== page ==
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Wednesday, October 5, 2022
ROME, May 3 2016 (IPS) - Just an ordinary citizen living in a Middle East and North of Africa country and requring a birth certificate for your new-born daughter? No problem—just take something with you, either some cash, a pack of cigarettes or buy a glass of tea with milk and a lot of sugar.
Or a rich Middle-Eastern and want to strike a good business deal? No problem again –all you need is to carry with you an envelope full of banknotes or ask for the bank account of the concerned high government official, preferably abroad.
You may say that paying bribes is a worldwide practise that may have different names—commission, compensation, gratification, or maybe just a little present. You would be right. In fact, Transparency International (TI) estimates that more than 6 billion people live in countries with “a serious corruption problem.”
Poor Countries Lose One Trillion Dollars a Year to Corruption
In the case of poor countries, 1 trillion dollars a year is lost to corruption, TI estimates.
The Middle East and North Africa is no exception. In fact, paying bribes to access even the basic public service in this region of 22 states, home to nearly 400 million people, has become a deeply rooted “normal”, at least over the last seven decades or so, i.e. since many of them accessed formal independence.
This is basically due to two major facts: long decades of colonialism pushing the majority of citizens more and more towards the very bottom of growing impoverishment. And a widespread phenomenon of corrupted government officials.
Anyway, big and small corruption is so extended over the whole region, that a new Transparency International report issued on May 3 estimated that nearly one in three citizens who tried to access basic public services in the MENA region paid a bribe, showing that governments across the region have failed to hear their citizens’ voices against corruption.
According to a public opinion survey by the international anti-corruption group of nearly 11,000 adults in 9 countries and territories, the majority of people (61 per cent) across the region think that the level of corruption has gone up over the last 12 months.
The 30 per cent who paid a bribe for a basic service represent the equivalent of nearly 50 million people, TI reported.
“It’s as if the Arab Spring never happened. Leaders who fail to stop secrecy, fail to promote free speech and fail to stop bribery also fail to bring dignity to the daily lives of people living in the Middle East and North Africa. Peoples’ human rights are seriously affected,” said José Ugaz, Chair of Transparency International.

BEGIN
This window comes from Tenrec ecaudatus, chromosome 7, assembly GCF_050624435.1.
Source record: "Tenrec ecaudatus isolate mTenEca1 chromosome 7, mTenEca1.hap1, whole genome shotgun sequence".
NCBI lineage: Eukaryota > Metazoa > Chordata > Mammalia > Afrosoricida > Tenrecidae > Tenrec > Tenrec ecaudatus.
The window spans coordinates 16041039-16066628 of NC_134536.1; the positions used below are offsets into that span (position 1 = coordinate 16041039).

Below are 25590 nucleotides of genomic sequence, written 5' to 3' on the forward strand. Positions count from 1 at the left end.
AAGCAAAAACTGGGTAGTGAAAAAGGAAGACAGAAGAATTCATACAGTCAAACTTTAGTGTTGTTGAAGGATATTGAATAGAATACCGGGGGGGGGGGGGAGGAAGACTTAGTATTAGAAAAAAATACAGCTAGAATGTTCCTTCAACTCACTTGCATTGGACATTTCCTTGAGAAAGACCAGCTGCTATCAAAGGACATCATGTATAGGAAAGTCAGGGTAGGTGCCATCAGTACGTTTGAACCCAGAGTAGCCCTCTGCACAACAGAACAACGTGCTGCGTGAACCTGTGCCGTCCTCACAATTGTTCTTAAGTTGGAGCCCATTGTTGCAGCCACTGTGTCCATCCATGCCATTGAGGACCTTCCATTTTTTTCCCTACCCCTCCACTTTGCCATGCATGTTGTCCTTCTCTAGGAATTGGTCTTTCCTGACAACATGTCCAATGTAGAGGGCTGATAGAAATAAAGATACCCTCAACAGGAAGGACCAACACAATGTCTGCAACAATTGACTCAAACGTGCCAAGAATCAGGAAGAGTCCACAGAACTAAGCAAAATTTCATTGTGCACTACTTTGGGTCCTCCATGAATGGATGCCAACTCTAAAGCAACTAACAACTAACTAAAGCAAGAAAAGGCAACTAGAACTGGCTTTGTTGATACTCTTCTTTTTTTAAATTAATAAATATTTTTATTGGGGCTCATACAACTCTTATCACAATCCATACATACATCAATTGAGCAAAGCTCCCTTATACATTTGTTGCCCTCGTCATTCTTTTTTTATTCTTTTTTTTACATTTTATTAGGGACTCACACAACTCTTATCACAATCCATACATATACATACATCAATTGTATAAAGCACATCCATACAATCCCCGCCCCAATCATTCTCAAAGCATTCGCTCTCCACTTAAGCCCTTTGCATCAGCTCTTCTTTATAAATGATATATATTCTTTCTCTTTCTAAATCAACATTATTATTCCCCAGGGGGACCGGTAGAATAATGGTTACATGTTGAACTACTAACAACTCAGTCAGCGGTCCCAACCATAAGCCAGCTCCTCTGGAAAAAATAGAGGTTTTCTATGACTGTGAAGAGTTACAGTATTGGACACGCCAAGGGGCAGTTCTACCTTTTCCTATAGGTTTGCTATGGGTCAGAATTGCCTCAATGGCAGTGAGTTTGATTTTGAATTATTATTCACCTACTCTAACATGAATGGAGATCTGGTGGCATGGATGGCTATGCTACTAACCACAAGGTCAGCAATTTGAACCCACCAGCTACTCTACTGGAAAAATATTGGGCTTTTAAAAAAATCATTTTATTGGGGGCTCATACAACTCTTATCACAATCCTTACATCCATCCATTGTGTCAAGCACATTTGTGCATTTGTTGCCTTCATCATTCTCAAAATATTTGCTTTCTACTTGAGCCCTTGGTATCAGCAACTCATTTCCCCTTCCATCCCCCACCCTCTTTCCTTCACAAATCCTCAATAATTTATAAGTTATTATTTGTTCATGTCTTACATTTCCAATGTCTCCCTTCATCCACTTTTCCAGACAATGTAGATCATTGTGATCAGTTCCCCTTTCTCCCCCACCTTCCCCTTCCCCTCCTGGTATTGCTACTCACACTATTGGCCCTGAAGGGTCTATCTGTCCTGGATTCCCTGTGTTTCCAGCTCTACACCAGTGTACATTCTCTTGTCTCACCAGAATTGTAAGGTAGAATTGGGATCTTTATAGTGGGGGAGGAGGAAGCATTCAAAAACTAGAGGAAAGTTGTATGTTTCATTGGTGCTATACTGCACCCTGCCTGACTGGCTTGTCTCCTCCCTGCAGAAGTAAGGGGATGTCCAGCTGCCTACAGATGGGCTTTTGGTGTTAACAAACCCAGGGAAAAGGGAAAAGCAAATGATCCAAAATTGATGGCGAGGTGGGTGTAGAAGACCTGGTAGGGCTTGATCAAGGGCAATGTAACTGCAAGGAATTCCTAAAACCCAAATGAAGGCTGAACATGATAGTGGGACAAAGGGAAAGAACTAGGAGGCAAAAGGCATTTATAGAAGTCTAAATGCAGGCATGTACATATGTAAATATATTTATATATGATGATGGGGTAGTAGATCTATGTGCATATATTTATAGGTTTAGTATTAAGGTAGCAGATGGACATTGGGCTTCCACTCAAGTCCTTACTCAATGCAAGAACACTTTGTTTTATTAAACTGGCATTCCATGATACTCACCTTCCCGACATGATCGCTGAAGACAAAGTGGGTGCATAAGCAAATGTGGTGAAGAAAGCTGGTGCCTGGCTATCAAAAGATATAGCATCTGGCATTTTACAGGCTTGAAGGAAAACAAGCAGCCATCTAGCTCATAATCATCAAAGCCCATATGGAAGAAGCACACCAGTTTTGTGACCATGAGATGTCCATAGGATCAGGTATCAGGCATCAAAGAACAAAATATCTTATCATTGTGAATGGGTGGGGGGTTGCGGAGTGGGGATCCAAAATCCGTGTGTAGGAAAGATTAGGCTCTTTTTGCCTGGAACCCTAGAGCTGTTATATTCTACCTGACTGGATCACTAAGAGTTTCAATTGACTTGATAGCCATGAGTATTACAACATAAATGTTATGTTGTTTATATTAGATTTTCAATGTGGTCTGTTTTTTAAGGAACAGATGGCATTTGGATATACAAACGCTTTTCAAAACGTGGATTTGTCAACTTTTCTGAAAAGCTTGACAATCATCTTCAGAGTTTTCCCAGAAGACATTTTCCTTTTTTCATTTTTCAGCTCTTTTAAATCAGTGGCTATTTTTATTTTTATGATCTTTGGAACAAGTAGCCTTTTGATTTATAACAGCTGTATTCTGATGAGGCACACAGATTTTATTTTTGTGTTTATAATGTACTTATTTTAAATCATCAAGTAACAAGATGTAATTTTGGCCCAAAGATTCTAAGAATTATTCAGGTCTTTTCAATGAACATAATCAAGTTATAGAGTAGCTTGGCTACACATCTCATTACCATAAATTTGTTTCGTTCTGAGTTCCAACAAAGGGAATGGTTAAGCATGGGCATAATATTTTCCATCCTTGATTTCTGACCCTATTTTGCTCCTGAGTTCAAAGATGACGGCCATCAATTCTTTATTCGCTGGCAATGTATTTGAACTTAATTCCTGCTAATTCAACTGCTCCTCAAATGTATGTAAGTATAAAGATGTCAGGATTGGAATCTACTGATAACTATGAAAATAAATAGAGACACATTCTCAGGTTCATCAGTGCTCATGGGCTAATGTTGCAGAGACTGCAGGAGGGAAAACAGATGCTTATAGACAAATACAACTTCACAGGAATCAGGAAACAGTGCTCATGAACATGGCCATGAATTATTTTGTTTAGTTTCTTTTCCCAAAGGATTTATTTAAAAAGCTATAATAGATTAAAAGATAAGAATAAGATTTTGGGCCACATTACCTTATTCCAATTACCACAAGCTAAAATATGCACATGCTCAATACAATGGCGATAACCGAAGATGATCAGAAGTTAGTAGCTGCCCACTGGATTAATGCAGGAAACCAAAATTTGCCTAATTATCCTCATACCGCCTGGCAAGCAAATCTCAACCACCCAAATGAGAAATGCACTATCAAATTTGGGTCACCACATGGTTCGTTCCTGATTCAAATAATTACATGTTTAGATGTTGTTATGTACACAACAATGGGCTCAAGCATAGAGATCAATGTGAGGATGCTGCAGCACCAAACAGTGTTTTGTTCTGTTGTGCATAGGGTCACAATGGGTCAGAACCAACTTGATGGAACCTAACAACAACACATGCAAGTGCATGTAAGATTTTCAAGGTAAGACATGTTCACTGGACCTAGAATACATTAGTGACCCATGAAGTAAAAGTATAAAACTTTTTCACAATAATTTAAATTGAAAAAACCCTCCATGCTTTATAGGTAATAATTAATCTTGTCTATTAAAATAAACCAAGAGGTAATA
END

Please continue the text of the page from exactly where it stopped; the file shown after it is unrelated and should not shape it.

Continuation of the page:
Public dissatisfaction with corrupt leaders and regimes was a key catalyst for change in the region, notably with Arab Spring protests, says Transparency International.
Five years on, it adds, the survey finds governments have done little to enforce laws against corruption and bribery, nor have they done enough for transparency and accountability through the promotion of freedoms of the press, civil society and for individuals.
“In Lebanon, numbers are alarming as nine in ten people (92 per cent) say that they think corruption has increased,” says TI. “Government officials, tax officials and members of parliament are perceived to be the most corrupt groups in the region.”
Based on the findings of the survey, here are Transparency International’s four top recommendations:
— Governments in the region must speak out immediately and publicly about their commitment to end corruption. They must also finally deliver on their anti-corruption commitments made globally and regionally, such as under the United Nations Convention against Corruption (UNCAC) and the Arabic Convention for Combating Corruption.
— Governments must eradicate impunity and bring the corrupt to justice so they can take responsibility for the consequences of their actions
— Governments must create a safe and enabling environment for civil society and the media to fight and report corruption.
— Governments must involve their citizens in the fight against corruption and create the space to hold institutions to account and to help law enforcement institutions. This is especially important when the majority of citizens (58 per cent) believe they have the power to make a difference.
The Global Corruption Barometer 2016 question module was implemented by the Afrobarometer network and by several national partners in the Arab Barometer network.
All fieldwork was completed using a face-to-face survey methodology. The survey samples were selected and weighted to be nationally representative of all adults aged 18 and above living in each country/territory.
From villages in rural India to the corridors of power in Brussels, Transparency International works to give voice to the victims and witnesses of corruption. “We work together with governments, businesses and citizens to stop the abuse of power, bribery and secret deals,” it says.
“As a global movement with one vision, we want a world free of corruption. Through chapters in more than 100 countries and an international secretariat in Berlin, we are leading the fight against corruption to turn this vision into reality.“
All this is fine. The point is: who dares to put the cat in the bag?
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